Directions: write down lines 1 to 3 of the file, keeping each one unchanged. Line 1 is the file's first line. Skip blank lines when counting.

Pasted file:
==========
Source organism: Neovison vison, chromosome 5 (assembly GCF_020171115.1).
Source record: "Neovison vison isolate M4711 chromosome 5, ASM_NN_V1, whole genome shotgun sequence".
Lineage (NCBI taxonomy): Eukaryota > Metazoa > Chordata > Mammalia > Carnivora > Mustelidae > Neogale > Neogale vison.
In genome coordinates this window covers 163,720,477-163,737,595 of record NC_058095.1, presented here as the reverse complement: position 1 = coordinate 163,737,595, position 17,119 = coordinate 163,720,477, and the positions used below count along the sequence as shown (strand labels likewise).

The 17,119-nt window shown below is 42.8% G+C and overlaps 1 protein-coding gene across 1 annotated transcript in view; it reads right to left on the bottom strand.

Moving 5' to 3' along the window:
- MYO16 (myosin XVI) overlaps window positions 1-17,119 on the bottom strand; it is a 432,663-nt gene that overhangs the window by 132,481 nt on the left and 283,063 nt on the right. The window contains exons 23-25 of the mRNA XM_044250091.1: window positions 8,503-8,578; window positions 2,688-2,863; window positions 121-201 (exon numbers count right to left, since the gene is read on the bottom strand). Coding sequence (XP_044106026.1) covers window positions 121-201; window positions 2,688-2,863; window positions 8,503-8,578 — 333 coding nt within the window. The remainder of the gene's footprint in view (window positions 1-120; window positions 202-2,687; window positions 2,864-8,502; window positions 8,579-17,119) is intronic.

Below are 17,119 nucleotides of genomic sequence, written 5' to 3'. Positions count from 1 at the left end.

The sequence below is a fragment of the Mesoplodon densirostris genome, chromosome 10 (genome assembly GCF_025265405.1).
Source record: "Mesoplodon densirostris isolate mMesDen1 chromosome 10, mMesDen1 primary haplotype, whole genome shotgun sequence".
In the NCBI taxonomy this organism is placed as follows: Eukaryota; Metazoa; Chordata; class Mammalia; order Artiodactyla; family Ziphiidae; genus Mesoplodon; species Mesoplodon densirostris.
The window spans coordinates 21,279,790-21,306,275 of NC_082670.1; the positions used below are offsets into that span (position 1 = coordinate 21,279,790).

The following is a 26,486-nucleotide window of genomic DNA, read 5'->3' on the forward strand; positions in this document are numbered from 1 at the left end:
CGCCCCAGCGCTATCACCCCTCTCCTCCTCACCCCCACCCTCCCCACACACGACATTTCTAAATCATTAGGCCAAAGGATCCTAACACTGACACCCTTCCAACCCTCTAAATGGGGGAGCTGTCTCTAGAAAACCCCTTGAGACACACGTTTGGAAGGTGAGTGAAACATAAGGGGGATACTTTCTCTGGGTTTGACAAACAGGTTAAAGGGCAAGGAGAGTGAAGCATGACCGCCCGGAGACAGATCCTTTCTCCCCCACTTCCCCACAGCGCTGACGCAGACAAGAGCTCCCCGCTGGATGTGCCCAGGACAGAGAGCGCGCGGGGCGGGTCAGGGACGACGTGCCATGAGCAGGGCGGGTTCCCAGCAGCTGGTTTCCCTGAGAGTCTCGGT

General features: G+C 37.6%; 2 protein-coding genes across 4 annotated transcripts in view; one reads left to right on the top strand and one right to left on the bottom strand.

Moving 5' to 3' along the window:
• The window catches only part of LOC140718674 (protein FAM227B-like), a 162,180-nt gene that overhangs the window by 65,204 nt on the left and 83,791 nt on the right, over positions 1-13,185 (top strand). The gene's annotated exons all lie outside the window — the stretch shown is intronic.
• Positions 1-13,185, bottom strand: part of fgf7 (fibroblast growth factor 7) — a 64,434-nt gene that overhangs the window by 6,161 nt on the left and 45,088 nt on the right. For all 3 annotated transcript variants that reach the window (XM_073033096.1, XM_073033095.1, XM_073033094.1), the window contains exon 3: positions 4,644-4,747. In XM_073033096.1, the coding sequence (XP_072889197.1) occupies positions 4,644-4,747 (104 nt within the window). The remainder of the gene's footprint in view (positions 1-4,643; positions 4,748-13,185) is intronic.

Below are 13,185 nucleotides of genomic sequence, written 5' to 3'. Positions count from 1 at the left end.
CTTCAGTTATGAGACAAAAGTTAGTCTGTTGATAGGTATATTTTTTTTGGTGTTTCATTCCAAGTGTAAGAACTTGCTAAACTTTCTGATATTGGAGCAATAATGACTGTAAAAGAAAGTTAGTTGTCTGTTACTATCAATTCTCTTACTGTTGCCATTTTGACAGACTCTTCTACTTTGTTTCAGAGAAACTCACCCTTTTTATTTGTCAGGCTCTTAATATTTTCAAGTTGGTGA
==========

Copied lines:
Source organism: Neovison vison, chromosome 5 (assembly GCF_020171115.1).
Source record: "Neovison vison isolate M4711 chromosome 5, ASM_NN_V1, whole genome shotgun sequence".
Lineage (NCBI taxonomy): Eukaryota > Metazoa > Chordata > Mammalia > Carnivora > Mustelidae > Neogale > Neogale vison.